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  14. PaulL (6,044 comments) says:

    I’m dubious. This is probably good work – and measures like this mostly work in the near term by shaking up relationships and breaking old lethargies. But over time they create the same problems themselves. In particular, central purchasing bureaucracies tend to deliver one size fits all stuff, usually at a time that doesn’t suit or in a size that doesn’t suit. I’ve also worked on projects similar to this, and I’m well aware of how you go around to claim savings like this – check whether this is an actual savings v’s committed spend, or a hypothetical savings as against what we reckon might have been spent if we hadn’t done this. You know, they bit where you write down “if we hadn’t been here, probably everyone would have spent like drunken sailors, so look how much we saved”.

    So, good idea, looks to be reasonably well executed, but I don’t believe the numbers.

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  15. ross69 (3,652 comments) says:

    Meanwhile, public service jobs have been cut. I wonder how much this exercise has “saved” taxpayers.

    http://www.stuff.co.nz/dominion-post/news/politics/5598198/Timebomb-set-as-public-service-jobs-are-slashed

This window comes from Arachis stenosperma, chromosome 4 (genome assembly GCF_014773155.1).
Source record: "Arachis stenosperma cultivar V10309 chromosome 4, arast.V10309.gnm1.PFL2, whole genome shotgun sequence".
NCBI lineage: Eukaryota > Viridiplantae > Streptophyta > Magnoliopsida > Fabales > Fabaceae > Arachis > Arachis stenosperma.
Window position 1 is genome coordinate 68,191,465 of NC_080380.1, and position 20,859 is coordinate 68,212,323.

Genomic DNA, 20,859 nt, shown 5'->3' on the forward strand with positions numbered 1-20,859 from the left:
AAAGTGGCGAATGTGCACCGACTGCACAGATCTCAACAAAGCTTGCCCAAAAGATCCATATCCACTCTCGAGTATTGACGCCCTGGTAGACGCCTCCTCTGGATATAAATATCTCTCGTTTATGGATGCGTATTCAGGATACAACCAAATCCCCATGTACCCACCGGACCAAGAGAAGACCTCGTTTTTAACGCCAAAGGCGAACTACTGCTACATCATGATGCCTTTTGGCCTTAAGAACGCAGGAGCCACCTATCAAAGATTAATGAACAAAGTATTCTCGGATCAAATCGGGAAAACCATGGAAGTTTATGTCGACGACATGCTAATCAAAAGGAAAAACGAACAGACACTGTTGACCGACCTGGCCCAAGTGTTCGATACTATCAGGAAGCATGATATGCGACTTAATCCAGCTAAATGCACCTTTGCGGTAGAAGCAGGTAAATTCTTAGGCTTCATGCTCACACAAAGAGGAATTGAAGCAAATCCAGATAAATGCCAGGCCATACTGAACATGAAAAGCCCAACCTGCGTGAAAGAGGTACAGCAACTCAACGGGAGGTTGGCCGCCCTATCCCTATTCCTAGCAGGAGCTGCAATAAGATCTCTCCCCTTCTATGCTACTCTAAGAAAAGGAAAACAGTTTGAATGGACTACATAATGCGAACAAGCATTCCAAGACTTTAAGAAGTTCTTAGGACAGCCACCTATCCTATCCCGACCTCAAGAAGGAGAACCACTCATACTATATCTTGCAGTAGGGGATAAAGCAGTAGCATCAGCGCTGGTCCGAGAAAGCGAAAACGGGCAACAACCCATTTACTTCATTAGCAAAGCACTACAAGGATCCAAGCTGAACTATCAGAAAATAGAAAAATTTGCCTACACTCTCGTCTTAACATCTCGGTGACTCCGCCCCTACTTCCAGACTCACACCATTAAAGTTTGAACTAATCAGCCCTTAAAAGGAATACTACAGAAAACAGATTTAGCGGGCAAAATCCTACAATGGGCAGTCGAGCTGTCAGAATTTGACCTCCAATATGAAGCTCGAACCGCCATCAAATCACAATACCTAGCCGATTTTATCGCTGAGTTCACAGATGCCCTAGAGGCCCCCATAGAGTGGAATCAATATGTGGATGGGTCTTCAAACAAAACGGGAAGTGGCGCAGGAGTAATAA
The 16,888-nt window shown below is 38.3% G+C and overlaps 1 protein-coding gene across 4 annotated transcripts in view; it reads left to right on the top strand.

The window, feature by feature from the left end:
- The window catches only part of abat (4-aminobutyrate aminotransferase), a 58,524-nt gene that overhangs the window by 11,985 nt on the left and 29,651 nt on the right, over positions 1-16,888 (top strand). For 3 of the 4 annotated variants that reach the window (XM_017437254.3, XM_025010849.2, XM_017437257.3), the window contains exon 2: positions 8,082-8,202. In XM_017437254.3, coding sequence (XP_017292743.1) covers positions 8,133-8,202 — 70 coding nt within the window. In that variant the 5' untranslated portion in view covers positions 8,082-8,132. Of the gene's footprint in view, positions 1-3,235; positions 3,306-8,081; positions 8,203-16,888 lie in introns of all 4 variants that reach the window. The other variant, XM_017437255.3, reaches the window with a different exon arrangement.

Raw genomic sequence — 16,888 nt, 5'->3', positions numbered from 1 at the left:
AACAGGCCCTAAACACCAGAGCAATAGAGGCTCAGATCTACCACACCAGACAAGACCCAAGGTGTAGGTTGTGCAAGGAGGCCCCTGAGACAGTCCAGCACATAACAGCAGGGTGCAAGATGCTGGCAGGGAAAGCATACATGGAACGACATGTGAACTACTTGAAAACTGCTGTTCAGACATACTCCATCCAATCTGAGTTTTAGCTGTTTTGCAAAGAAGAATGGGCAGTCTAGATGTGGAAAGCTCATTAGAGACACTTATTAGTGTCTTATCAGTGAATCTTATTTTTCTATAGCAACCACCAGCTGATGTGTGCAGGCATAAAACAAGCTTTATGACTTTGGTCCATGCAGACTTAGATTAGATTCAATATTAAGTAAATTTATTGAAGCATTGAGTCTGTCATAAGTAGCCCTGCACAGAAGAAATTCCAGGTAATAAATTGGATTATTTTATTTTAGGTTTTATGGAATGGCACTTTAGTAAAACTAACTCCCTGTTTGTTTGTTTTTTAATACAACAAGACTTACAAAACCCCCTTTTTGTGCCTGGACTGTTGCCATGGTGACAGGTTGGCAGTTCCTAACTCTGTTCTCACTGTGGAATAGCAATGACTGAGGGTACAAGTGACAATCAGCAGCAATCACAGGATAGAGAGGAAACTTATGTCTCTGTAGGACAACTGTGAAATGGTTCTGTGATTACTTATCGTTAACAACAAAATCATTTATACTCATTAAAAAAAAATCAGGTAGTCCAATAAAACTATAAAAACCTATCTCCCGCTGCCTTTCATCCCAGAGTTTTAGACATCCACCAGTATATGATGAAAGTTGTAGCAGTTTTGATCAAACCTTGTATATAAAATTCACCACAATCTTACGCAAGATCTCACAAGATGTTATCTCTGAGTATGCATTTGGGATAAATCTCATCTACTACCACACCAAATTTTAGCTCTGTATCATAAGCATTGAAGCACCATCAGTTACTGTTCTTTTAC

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  16. KiwiGreg (3,259 comments) says:

    “Meanwhile, public service jobs have been cut.”

    Nowhere near enough. As long as we have Family Commissions, retirement commissioners, and any number of taxpayer funded naggers the government hasnt cut deep enough.

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  17. ross69 (3,652 comments) says:

    Let’s not forget the cheap locomotives that KiwiRail purchased from the Chinese, causing job losses here. How’s that working out?

    http://www.odt.co.nz/news/dunedin/219406/curran-says-kiwirail-report-vindicates-concerns

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  18. dime (10,100 comments) says:

    Rrm – thought the same thing. This bought us a week.

    Course, if your crowd got in we would be in our third round of stimulus by now. There would be no benefit but labour would tell us it’s working.. The greens would have millions more spent on garbage, pie in the sky green jobs etc